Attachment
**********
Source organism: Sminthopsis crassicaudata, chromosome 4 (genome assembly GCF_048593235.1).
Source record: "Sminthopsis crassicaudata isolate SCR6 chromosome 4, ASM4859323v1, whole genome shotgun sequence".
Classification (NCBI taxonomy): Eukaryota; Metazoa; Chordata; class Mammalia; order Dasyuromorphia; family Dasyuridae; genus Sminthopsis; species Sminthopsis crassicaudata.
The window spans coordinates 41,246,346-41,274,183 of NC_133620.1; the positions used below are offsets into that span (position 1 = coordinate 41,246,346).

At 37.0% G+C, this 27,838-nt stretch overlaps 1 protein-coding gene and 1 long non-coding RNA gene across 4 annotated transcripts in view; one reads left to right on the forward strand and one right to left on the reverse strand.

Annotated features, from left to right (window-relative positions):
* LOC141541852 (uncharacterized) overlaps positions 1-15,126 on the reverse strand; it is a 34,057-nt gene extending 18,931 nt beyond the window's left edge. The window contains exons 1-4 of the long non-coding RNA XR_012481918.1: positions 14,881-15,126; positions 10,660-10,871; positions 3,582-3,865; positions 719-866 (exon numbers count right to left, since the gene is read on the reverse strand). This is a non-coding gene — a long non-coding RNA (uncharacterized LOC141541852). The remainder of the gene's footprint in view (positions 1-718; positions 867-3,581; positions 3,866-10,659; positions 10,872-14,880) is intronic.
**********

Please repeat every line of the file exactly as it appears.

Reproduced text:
Source organism: Sminthopsis crassicaudata, chromosome 4 (genome assembly GCF_048593235.1).
Source record: "Sminthopsis crassicaudata isolate SCR6 chromosome 4, ASM4859323v1, whole genome shotgun sequence".
Classification (NCBI taxonomy): Eukaryota; Metazoa; Chordata; class Mammalia; order Dasyuromorphia; family Dasyuridae; genus Sminthopsis; species Sminthopsis crassicaudata.
The window spans coordinates 41,246,346-41,274,183 of NC_133620.1; the positions used below are offsets into that span (position 1 = coordinate 41,246,346).

At 37.0% G+C, this 27,838-nt stretch overlaps 1 protein-coding gene and 1 long non-coding RNA gene across 4 annotated transcripts in view; one reads left to right on the forward strand and one right to left on the reverse strand.

Annotated features, from left to right (window-relative positions):
* LOC141541852 (uncharacterized) overlaps positions 1-15,126 on the reverse strand; it is a 34,057-nt gene extending 18,931 nt beyond the window's left edge. The window contains exons 1-4 of the long non-coding RNA XR_012481918.1: positions 14,881-15,126; positions 10,660-10,871; positions 3,582-3,865; positions 719-866 (exon numbers count right to left, since the gene is read on the reverse strand). This is a non-coding gene — a long non-coding RNA (uncharacterized LOC141541852). The remainder of the gene's footprint in view (positions 1-718; positions 867-3,581; positions 3,866-10,659; positions 10,872-14,880) is intronic.